Factors About Good Food Photography
Food photography is an emerging profession with increasing demand in the food industry. It is equally justifiable to see the rise in demand, owing to the wonders done by an efficient and professional food photographer. Food photographers have a different kind of eye and mind to see how best cuisine can be presented to get maximum attention.
But, how to find out if the food photographer that you are considering is a professional and perfect person? As said above, each photographer has a different vision and idea about how best the food can be presented. It becomes even more important if you are a blogger, an online store, vlogger or need to present your food beautifully to get more attention and generate more sales.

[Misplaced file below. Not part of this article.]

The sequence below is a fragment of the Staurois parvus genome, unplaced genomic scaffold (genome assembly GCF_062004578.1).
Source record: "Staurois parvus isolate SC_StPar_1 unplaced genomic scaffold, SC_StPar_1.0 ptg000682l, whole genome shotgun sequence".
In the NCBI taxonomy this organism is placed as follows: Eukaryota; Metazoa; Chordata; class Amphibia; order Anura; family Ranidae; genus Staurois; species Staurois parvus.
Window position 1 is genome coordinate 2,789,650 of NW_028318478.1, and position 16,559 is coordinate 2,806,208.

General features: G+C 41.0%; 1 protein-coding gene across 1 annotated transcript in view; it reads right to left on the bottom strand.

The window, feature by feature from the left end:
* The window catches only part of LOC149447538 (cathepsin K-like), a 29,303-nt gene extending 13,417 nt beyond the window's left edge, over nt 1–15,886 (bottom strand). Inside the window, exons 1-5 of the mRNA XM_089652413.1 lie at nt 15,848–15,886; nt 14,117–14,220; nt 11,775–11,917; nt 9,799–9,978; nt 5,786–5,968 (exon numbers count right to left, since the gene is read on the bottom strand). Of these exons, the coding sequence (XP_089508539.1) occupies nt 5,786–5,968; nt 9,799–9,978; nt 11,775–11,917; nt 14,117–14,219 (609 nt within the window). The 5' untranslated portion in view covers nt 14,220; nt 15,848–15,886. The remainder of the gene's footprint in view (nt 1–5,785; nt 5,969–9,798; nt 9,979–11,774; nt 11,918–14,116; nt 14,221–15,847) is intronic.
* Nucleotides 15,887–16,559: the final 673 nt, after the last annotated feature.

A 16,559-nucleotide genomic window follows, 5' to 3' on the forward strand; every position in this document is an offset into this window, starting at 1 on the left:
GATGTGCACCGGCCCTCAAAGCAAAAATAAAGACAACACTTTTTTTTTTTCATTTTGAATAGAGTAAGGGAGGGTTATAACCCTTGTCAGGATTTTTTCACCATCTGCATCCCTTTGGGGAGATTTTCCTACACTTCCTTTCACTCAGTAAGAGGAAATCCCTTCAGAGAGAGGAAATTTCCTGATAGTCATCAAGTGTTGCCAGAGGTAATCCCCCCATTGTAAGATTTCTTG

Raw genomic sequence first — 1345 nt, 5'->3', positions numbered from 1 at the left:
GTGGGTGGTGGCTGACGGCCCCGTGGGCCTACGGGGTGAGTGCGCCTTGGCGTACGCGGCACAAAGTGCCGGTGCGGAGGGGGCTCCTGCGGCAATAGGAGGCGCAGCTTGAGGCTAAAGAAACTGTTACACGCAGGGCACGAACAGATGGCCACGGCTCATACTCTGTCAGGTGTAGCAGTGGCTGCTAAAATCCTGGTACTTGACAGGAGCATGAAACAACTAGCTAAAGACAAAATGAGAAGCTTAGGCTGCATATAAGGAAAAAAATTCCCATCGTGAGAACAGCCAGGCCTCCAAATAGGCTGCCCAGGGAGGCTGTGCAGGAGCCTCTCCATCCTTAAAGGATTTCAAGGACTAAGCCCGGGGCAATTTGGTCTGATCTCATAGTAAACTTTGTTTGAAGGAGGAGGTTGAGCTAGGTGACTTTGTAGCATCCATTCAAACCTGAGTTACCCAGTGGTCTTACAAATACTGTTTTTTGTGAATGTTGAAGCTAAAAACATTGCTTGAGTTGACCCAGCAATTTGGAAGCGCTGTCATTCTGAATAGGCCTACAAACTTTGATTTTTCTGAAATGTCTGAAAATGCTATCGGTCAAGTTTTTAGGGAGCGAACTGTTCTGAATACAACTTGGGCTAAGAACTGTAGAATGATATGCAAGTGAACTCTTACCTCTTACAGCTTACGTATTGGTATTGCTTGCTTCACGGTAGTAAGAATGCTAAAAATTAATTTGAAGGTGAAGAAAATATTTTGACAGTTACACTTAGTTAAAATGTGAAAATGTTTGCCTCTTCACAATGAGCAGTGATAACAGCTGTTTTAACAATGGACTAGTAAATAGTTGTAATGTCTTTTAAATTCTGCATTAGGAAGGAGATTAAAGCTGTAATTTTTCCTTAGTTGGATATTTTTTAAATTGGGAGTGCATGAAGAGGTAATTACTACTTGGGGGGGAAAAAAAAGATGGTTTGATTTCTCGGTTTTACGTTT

You don’t need to worry! In this article, I will talk about certain factors which will help you in selecting just the type of food photographer that you need, and in getting simply awesome outcomes. But, before diving into the details, let me bifurcate the points for you into two categories. In this post, I will be telling you certain Dos and Don’ts to help you make a well-thought and better choice while finalizing a food photographer. Let’s get started!
Correct Equipment and Props